Is using a broker a really bad idea when trying to refi to a Harp 2.0 loan?

I recently applied for a harp 2.0 loan thru a broker. My present loan balance is $109,000. He sent me a work sheet demonstrating a 3.62% fixed loan using the harp 2.0 (that allows them to use expanded loan to value guidelines. Closing costs to be estimated at $2,800.30. Now suddenly, I have received another document from him which he wants me to sign, with a lenders name on it stating the following: 1) Loan Transaction: to obtain a 30 year fixed FREDDIE NO MI of approx $113,200.00 with a term of 360 months. 2) "Broker Compensation from Borrower": that the fees listed are due and payable to us at closing as compensation for services rendered to you in obtaining your loan. The lender does not impose this fee; however, the Lender in connection with all the finance charge disclosures will disclose the fee on your HUD-1 statement at closing. You authorize the payment of the fees referenced below directly to us by the Lender from proceeds of the mortgage loan. 3) Broker compensation from Lender : For the services we provide to the Lender, assuming the fees in (2) above to be zero, we can earn up to 3% of the loan amount. The Lender may take this compensation into account in setting the interest rate it may offer you on your loan. 4)Total Broker Compensation: Based either on #2 or #3 above and the loan amount set forth, we may earn a total fee on your loan of $3,113.00, not to exceed 4% for Borrower paid Broker Compensation, or if Lender paid Broker compensation, not exceed 3% of your loan amount. End... now, having read over this, I can only assume I was about to get really screwed over here. Am I wrong?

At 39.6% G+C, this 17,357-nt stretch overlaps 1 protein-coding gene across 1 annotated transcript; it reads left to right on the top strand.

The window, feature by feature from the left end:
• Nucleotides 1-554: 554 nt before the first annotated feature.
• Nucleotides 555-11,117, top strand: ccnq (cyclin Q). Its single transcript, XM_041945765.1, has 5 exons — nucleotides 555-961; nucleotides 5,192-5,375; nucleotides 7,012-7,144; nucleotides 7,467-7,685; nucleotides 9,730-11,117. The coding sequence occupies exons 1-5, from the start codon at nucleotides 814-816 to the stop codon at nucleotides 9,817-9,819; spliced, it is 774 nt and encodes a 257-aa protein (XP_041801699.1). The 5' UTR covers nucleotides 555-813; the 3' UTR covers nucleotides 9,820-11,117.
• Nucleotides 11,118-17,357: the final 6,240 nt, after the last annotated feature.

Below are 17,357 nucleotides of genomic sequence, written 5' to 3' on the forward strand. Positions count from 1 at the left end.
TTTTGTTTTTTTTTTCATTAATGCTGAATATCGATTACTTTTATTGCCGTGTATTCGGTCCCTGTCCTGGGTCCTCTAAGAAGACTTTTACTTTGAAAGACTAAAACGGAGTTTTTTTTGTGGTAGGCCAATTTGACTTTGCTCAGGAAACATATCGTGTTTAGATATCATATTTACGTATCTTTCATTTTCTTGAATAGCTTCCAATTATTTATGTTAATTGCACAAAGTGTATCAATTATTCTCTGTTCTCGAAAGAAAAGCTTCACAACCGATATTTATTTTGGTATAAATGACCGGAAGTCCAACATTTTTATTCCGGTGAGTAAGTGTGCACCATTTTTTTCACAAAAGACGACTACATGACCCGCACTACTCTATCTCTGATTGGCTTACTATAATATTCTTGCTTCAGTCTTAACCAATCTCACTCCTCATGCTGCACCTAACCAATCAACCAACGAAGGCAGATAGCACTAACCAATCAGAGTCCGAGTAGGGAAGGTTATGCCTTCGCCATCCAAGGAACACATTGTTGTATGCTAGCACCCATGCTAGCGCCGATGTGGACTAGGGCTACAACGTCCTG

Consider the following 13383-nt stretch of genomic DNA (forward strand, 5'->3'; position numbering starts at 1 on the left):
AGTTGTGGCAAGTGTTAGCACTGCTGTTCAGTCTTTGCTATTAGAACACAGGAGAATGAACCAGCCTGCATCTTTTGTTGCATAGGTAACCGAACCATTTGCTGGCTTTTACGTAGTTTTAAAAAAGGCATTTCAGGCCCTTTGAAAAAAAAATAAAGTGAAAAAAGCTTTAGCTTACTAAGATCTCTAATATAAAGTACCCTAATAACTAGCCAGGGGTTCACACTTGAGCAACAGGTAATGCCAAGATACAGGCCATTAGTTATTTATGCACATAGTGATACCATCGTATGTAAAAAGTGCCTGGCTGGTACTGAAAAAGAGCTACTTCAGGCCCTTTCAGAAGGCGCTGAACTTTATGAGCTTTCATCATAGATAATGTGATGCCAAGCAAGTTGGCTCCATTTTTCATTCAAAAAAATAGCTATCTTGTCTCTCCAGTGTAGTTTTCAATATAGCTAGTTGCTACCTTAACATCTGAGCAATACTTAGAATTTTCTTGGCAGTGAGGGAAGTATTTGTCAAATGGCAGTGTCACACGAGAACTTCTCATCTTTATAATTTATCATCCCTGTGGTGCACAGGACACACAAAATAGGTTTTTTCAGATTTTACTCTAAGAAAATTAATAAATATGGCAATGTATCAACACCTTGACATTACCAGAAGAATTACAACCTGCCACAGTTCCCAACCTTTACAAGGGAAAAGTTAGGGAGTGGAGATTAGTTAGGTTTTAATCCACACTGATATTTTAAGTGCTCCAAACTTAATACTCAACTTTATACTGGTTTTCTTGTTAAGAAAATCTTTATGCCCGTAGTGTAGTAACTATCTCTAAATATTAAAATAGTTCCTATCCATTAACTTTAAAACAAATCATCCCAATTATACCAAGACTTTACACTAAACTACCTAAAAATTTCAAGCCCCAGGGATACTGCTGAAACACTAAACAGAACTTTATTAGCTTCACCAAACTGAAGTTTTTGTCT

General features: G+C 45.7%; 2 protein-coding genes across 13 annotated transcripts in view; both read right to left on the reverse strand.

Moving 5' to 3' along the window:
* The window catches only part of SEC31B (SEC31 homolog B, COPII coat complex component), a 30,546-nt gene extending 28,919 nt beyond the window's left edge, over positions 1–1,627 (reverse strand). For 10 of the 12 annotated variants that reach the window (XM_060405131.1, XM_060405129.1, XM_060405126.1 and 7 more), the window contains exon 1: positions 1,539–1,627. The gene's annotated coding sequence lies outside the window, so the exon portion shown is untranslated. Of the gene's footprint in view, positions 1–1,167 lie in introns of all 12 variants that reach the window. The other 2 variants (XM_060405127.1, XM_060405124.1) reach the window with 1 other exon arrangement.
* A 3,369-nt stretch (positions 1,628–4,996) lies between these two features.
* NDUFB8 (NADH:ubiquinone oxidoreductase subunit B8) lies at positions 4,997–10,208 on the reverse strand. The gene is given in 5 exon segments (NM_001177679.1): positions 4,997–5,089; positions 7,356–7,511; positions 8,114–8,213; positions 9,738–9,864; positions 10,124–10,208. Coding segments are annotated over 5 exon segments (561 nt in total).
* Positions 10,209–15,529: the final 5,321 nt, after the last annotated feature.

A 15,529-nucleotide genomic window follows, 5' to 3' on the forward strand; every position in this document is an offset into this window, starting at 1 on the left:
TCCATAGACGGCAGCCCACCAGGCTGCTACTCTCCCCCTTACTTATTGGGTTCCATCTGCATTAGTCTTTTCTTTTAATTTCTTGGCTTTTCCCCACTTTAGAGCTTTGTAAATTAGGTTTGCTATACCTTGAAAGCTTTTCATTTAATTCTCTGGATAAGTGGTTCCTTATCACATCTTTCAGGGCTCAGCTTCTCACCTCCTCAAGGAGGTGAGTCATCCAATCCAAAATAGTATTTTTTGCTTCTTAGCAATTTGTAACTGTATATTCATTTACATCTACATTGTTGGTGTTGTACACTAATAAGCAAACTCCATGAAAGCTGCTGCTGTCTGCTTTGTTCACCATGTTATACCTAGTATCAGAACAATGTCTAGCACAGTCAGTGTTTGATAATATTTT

2 Answers

Believe it or not, that is pretty standard verbage for brokered loan disclosures. In the past, brokers earned "yield spread" from lenders on loans by marking up the interest rate, and that yield spread was disclosed on the final settlement statement. Process was simple, disclosed, and minimal confusion was involved.

Now HUD requires brokers to show that borrowers get that credit for accepting their rate and the broker then charges borrowers that amount for facilitating the loan. Same net process as in the past, just more cumbersome, and obviously confusing. Thanks, HUD. It's interesting that most lenders now have to resort to "cost worksheets", "loan estimates", or some other version of the previous Good Faith Estimate to explain the prospective loan to borrowers, since the new HUD mandated disclosures are both difficult to understand and much more lengthy than the older versions were. HUD has made a fairly simple process into a difficult one, confusing borrowers while obstensibly trying to make the broker compensation process more transparent.

No, you just have to find the right broker. If you are working with a broker they must disclose to the penny the commission made on the loan.